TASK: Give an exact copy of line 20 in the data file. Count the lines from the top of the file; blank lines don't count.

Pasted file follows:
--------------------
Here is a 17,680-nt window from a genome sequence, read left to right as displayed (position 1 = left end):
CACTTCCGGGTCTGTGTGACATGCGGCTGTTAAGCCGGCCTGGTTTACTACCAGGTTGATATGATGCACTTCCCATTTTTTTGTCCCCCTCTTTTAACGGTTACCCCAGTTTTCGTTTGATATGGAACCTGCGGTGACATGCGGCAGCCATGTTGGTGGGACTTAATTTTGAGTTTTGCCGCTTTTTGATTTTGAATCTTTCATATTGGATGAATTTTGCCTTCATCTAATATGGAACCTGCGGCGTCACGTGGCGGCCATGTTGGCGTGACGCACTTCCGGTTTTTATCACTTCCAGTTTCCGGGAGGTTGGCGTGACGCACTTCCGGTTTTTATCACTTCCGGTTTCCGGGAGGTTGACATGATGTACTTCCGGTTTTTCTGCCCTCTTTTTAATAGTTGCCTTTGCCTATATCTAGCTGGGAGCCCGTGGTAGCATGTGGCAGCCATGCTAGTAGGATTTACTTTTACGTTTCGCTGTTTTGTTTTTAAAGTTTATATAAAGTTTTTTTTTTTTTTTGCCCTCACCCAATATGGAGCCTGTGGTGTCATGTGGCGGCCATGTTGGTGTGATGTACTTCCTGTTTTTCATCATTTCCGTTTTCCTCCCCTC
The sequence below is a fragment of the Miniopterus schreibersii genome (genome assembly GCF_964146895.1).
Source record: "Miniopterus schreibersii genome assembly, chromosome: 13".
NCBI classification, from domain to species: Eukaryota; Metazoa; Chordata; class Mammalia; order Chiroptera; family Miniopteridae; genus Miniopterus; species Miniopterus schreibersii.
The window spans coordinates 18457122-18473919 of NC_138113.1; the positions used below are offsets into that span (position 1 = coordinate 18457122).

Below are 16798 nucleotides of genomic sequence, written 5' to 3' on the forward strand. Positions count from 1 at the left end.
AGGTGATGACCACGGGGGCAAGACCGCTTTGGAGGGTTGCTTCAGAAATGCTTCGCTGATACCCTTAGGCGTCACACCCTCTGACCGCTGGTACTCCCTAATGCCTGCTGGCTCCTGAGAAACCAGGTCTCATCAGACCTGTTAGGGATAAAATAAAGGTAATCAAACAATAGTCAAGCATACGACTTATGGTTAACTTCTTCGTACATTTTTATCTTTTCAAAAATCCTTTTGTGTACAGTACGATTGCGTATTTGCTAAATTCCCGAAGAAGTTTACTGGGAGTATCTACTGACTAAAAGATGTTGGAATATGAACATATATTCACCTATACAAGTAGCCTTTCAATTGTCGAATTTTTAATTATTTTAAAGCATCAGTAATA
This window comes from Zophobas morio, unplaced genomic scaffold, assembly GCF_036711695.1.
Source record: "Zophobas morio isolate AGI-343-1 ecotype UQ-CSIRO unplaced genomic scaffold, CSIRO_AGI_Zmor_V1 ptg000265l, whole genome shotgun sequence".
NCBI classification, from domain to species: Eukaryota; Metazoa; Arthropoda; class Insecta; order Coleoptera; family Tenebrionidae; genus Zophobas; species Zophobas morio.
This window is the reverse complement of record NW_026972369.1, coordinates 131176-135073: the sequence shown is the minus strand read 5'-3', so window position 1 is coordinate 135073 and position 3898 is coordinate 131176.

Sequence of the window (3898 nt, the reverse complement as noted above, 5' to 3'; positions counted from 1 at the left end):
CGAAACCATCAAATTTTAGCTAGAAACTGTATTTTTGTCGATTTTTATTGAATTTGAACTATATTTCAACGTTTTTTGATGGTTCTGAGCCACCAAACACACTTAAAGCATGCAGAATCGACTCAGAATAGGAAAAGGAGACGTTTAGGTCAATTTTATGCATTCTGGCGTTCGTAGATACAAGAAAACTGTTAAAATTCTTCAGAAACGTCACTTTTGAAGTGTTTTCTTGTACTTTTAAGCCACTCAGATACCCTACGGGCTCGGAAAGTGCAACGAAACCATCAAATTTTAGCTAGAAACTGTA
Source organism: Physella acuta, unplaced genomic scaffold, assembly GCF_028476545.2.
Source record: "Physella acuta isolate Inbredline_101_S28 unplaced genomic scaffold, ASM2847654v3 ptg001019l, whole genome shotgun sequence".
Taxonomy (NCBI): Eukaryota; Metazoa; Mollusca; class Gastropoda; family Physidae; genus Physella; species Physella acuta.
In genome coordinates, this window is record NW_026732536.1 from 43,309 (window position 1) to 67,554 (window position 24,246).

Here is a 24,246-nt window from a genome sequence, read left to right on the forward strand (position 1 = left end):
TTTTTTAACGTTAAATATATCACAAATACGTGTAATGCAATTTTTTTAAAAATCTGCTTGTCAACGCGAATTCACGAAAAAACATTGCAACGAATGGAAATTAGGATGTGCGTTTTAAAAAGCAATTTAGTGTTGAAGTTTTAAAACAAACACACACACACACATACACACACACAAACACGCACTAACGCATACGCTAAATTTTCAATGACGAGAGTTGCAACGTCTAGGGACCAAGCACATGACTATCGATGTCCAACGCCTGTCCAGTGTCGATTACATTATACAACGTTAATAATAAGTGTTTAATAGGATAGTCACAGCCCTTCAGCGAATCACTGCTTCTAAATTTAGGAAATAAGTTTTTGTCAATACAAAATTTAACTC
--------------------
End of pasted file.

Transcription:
TTTTTTAACGTTAAATATATCACAAATACGTGTAATGCAATTTTTTTAAAAATCTGCTTGTCAACGCGAATTCACGAAAAAACATTGCAACGAATGGAAATTAGGATGTGCGTTTTAAAAAGCAATTTAGTGTTGAAGTTTTAAAACAAACACACACACACACATACACACACACAAACACGCACTAACGCATACGCTAAATTTTCAATGACGAGAGTTGCAACGTCTAGGGACCAAGCACATGACTATCGATGTCCAACGCCTGTCCAGTGTCGATTACATTATACAACGTTAATAATAAGTGTTTAATAGGATAGTCACAGCCCTTCAGCGAATCACTGCTTCTAAATTTAGGAAATAAGTTTTTGTCAATACAAAATTTAACTC